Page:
• You must give a notice of intent to claim a deduction to your super fund on or before whichever of the following occurs earliest: 
    • the day you lodge your income tax return for the year in which the contributions were made 
    • the last day of the income year after the income year in which you made the contributions.
  • You can apply to vary a previous valid notice of intent if: 
    • you have not yet lodged your income tax return and it is on or before 30 June in the financial year following the year you made the contribution, or 
    • the ATO have disallowed your claim for a deduction and you are applying to reduce the amount claimed as a deduction by the amount that the ATO have disallowed
  • Please contact us at our earliest convenience to discuss further.

Non-Concessional Superannuation Re-contribution

  • If you are 60 years of age or older with a significant “taxable” member balance, you may wish to consider drawing down higher pension amounts than are required to meet your living expenses and re-contributing the excess (up to the relevant cap per person of $1.6M) back into superannuation as non-concessional (undeducted) contributions.  This strategy will reduce the 17.0% tax payable on taxable benefits paid out of the fund to non-dependants when you pass away, (e.g. financially independent adult children) as there is no tax payable on the amount of non-concessional contributions within superannuation that are paid out on death.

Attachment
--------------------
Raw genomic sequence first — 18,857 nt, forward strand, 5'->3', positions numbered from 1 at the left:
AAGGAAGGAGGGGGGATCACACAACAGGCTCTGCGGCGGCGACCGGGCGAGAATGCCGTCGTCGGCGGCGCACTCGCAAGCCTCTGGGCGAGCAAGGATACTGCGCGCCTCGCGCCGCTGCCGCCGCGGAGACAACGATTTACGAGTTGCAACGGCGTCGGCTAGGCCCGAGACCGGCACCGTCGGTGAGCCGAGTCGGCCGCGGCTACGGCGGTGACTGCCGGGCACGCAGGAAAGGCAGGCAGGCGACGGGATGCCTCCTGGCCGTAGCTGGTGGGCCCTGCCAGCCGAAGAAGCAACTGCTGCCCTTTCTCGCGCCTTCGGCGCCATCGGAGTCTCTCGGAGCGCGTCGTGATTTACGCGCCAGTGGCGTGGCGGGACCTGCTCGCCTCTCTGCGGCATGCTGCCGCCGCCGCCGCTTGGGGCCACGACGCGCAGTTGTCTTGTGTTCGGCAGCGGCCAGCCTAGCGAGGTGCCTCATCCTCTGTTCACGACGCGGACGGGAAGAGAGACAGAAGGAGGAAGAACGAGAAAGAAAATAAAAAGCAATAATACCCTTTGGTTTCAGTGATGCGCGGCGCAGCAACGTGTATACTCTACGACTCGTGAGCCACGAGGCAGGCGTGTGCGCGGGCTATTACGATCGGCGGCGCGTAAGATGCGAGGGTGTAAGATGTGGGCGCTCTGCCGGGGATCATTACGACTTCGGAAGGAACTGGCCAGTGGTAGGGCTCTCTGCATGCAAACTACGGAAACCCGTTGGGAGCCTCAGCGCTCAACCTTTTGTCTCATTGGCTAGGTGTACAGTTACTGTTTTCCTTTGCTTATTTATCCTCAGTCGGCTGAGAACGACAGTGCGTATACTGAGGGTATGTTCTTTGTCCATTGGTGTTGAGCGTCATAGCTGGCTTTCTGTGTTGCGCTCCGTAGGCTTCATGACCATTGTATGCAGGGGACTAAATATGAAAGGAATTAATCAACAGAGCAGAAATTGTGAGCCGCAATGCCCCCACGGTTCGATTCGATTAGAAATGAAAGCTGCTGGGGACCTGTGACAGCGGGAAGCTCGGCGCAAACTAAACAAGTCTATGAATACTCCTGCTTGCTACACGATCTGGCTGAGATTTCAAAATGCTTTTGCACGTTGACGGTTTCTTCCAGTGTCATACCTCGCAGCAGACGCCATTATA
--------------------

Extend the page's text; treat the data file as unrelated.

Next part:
• Individuals currently also have the ability, up to and including the year in which they turn 65, to bring a further two years of non-concessional contributions forward, making the contribution limit $300,000 in the first year.  If $300,000 is contributed in the first year, non-concessional contributions cannot then be made in the following two years.